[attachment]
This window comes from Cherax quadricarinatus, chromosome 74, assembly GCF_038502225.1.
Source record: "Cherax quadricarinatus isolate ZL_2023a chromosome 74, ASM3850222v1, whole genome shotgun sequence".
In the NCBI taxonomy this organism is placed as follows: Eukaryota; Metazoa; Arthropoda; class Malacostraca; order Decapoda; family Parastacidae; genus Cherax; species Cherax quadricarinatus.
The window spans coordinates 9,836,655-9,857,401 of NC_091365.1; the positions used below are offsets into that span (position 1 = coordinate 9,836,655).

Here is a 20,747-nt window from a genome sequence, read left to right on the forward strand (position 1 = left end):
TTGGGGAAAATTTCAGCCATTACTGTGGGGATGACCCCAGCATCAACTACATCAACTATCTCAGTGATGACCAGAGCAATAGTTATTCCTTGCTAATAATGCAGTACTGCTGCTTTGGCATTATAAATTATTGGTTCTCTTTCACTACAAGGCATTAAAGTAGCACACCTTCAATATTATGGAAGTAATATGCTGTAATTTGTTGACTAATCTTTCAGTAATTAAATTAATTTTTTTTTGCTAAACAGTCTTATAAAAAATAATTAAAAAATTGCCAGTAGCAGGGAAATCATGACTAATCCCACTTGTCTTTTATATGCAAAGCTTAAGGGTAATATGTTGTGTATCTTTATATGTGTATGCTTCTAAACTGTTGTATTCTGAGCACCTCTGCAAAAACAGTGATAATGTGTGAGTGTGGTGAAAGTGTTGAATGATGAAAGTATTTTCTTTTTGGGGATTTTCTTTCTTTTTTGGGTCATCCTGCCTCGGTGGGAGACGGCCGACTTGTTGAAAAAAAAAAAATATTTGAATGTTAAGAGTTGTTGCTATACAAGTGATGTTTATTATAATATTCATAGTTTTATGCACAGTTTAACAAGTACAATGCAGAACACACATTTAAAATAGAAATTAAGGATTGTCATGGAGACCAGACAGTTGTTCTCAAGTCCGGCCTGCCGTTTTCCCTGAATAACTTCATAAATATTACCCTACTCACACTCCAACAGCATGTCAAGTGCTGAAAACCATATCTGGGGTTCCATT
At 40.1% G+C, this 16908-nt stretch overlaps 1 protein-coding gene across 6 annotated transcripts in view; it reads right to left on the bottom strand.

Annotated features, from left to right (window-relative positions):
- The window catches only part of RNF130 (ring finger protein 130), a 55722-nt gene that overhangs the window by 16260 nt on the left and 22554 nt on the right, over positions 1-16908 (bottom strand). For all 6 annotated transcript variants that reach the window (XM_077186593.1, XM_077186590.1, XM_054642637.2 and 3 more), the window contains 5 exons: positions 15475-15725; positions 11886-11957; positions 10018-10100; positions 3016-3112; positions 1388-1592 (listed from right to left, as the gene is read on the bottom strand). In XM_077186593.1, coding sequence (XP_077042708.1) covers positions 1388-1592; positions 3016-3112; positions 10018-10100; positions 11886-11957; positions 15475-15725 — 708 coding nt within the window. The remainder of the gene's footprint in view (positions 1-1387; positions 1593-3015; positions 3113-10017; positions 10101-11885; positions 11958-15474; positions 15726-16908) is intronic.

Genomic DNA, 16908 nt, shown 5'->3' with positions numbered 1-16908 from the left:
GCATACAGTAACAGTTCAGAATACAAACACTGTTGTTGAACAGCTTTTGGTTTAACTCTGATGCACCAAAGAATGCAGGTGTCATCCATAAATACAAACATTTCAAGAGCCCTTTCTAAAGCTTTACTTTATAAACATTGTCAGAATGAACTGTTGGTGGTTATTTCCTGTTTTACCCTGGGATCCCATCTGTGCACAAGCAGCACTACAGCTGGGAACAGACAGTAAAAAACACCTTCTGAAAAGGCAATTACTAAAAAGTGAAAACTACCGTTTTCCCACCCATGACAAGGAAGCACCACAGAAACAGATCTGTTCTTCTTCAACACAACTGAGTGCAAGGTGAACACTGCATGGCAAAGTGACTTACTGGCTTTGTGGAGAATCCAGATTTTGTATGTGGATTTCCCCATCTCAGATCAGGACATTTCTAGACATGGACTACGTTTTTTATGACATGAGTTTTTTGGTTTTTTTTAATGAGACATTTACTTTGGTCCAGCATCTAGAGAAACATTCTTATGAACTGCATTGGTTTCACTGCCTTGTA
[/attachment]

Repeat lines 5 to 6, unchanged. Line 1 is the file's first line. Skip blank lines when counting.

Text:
Here is a 20,747-nt window from a genome sequence, read left to right on the forward strand (position 1 = left end):
TTGGGGAAAATTTCAGCCATTACTGTGGGGATGACCCCAGCATCAACTACATCAACTATCTCAGTGATGACCAGAGCAATAGTTATTCCTTGCTAATAATGCAGTACTGCTGCTTTGGCATTATAAATTATTGGTTCTCTTTCACTACAAGGCATTAAAGTAGCACACCTTCAATATTATGGAAGTAATATGCTGTAATTTGTTGACTAATCTTTCAGTAATTAAATTAATTTTTTTTTGCTAAACAGTCTTATAAAAAATAATTAAAAAATTGCCAGTAGCAGGGAAATCATGACTAATCCCACTTGTCTTTTATATGCAAAGCTTAAGGGTAATATGTTGTGTATCTTTATATGTGTATGCTTCTAAACTGTTGTATTCTGAGCACCTCTGCAAAAACAGTGATAATGTGTGAGTGTGGTGAAAGTGTTGAATGATGAAAGTATTTTCTTTTTGGGGATTTTCTTTCTTTTTTGGGTCATCCTGCCTCGGTGGGAGACGGCCGACTTGTTGAAAAAAAAAAAATATTTGAATGTTAAGAGTTGTTGCTATACAAGTGATGTTTATTATAATATTCATAGTTTTATGCACAGTTTAACAAGTACAATGCAGAACACACATTTAAAATAGAAATTAAGGATTGTCATGGAGACCAGACAGTTGTTCTCAAGTCCGGCCTGCCGTTTTCCCTGAATAACTTCATAAATATTACCCTACTCACACTCCAACAGCATGTCAAGTGCTGAAAACCATATCTGGGGTTCCATT